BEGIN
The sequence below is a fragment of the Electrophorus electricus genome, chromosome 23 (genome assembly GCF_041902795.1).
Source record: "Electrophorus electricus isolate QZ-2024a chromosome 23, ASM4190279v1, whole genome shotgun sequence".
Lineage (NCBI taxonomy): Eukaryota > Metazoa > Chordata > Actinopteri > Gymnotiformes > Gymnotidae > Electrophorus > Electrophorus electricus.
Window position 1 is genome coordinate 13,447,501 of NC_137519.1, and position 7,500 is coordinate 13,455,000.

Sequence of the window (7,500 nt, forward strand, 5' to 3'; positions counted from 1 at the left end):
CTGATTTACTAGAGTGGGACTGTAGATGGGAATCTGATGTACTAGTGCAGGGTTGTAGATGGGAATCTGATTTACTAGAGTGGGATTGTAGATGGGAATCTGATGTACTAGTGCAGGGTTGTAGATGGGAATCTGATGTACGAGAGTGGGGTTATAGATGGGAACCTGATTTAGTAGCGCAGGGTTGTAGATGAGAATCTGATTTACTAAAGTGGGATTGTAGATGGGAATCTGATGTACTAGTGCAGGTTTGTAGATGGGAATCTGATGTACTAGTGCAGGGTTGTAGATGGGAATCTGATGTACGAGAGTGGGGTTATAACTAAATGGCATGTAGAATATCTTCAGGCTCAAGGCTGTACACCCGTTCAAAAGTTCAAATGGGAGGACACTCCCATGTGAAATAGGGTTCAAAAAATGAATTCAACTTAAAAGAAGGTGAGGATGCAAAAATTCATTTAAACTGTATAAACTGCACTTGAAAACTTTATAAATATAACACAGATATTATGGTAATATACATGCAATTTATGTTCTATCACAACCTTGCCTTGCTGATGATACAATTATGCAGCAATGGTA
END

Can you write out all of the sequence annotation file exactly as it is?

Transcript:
The sequence below is a fragment of the Electrophorus electricus genome, chromosome 23 (genome assembly GCF_041902795.1).
Source record: "Electrophorus electricus isolate QZ-2024a chromosome 23, ASM4190279v1, whole genome shotgun sequence".
Lineage (NCBI taxonomy): Eukaryota > Metazoa > Chordata > Actinopteri > Gymnotiformes > Gymnotidae > Electrophorus > Electrophorus electricus.
Window position 1 is genome coordinate 13,447,501 of NC_137519.1, and position 7,500 is coordinate 13,455,000.

Sequence of the window (7,500 nt, forward strand, 5' to 3'; positions counted from 1 at the left end):
CTGATTTACTAGAGTGGGACTGTAGATGGGAATCTGATGTACTAGTGCAGGGTTGTAGATGGGAATCTGATTTACTAGAGTGGGATTGTAGATGGGAATCTGATGTACTAGTGCAGGGTTGTAGATGGGAATCTGATGTACGAGAGTGGGGTTATAGATGGGAACCTGATTTAGTAGCGCAGGGTTGTAGATGAGAATCTGATTTACTAAAGTGGGATTGTAGATGGGAATCTGATGTACTAGTGCAGGTTTGTAGATGGGAATCTGATGTACTAGTGCAGGGTTGTAGATGGGAATCTGATGTACGAGAGTGGGGTTATAACTAAATGGCATGTAGAATATCTTCAGGCTCAAGGCTGTACACCCGTTCAAAAGTTCAAATGGGAGGACACTCCCATGTGAAATAGGGTTCAAAAAATGAATTCAACTTAAAAGAAGGTGAGGATGCAAAAATTCATTTAAACTGTATAAACTGCACTTGAAAACTTTATAAATATAACACAGATATTATGGTAATATACATGCAATTTATGTTCTATCACAACCTTGCCTTGCTGATGATACAATTATGCAGCAATGGTA